It is perhaps one of the most fascinating and impressive aspects of Crime and Punishment, that Fyodor Dostoevsky goes to such great lengths in proposing the benefits of perspectives and theories he actually disagrees with in real life. He does so with the theme of religion – by having Raskolnikov convincingly challenge Sonia’s faith – when Dostoevsky is himself a devout Orthodox Christian. He also does so by exhaustively supporting a utilitarian theory that he condemns in real life. Dostoevsky’s ability to critically evaluate his different beliefs, through his writing, is most impressive because it shows that he knows every side of the arguments he engages with. Indeed, the dialogic nature of his examination of different issues is a testament to his willingness to see issues from the side of his opponents, and it allows him to strengthen his own views by testing them against their strongest counterpoints. In this way, Dostoevsky uses his novel as a therapeutic device, by which writing serves as an outlet for the consideration of the ideas that are important to him and to his society. This quality of Dostoevsky’s writing is part of what makes it so compelling, engaging, and ultimately so valuable – instead of being told what to think or having the author’s beliefs imposed upon us, we are given impartial evidence from both sides of an argument, and are left to wrestle with them. We, as readers, are credited for our ability to reason and engage with complex issues – and are simply guided by the wonderful imagination and vision of Fyodor Dostoevsky.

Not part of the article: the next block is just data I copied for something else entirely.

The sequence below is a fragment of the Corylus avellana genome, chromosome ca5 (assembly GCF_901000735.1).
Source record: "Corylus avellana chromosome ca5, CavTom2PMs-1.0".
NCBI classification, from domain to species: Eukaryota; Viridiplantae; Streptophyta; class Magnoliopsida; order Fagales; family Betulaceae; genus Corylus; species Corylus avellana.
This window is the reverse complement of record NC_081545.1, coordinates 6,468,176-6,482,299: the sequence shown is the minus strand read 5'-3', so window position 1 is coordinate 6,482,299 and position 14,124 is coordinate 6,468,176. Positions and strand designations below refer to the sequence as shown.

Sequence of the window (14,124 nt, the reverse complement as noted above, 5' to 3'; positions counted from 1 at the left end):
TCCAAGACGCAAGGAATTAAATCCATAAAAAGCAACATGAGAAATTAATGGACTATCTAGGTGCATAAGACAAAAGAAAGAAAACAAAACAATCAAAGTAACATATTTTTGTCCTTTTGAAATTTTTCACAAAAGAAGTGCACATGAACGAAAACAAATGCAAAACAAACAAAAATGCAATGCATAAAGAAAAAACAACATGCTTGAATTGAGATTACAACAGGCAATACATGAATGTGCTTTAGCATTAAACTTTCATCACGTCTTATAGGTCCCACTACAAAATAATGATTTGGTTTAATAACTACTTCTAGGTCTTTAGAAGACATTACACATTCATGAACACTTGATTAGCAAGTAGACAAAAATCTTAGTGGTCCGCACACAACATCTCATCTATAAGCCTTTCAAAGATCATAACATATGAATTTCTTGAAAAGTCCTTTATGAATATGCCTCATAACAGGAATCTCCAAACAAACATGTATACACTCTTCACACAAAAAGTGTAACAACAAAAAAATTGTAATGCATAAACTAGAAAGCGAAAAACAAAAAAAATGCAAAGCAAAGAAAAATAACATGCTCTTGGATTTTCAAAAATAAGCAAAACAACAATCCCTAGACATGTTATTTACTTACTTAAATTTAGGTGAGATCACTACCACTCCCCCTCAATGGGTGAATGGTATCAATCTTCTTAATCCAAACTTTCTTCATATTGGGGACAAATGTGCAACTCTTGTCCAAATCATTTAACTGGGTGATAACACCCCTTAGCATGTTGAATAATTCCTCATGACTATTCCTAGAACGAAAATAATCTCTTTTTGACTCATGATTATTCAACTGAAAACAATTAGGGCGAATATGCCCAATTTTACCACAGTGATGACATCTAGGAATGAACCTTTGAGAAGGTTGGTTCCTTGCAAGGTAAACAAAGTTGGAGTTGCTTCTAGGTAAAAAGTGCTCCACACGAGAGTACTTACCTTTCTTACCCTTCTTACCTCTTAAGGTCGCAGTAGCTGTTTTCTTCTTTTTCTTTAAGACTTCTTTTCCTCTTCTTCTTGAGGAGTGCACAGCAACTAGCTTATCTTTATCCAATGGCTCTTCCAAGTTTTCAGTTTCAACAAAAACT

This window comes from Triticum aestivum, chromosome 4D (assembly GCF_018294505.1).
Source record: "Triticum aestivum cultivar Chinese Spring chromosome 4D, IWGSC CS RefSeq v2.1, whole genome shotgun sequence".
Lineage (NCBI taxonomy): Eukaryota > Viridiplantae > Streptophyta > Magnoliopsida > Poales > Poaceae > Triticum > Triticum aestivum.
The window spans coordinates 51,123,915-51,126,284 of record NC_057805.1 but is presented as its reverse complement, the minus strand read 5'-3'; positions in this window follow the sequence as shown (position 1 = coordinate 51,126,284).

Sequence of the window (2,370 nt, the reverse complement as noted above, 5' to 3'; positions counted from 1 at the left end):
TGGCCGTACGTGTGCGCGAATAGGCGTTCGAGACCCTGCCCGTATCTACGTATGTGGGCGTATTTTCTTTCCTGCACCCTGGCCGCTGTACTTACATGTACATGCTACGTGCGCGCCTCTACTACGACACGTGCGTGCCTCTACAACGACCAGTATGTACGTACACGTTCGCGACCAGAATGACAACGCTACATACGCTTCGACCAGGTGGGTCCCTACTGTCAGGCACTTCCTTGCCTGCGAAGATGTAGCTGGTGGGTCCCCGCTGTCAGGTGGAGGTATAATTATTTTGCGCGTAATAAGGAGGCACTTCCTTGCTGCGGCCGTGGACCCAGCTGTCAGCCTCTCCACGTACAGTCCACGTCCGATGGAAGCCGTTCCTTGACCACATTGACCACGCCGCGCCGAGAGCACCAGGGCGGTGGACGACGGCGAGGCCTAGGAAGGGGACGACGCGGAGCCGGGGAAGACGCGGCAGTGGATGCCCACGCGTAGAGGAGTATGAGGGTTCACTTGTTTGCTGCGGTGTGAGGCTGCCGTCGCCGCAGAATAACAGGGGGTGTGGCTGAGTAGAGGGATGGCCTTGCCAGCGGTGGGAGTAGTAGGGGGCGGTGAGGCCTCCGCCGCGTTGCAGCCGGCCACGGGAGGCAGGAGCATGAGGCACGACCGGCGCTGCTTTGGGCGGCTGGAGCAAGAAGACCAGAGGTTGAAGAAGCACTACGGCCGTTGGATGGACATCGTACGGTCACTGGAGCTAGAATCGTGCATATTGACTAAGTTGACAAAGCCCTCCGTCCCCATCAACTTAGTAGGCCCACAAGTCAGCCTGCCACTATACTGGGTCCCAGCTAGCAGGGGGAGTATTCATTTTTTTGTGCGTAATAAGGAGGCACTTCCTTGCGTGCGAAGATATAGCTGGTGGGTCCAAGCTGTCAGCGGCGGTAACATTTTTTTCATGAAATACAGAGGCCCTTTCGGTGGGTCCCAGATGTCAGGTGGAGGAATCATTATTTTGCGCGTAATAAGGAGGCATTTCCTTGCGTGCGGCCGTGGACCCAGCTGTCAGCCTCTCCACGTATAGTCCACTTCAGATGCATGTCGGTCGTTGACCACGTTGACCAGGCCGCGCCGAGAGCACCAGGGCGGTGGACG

Dostoevsky, F. Crime and Punishment. New York, 2003: Bantam Dell.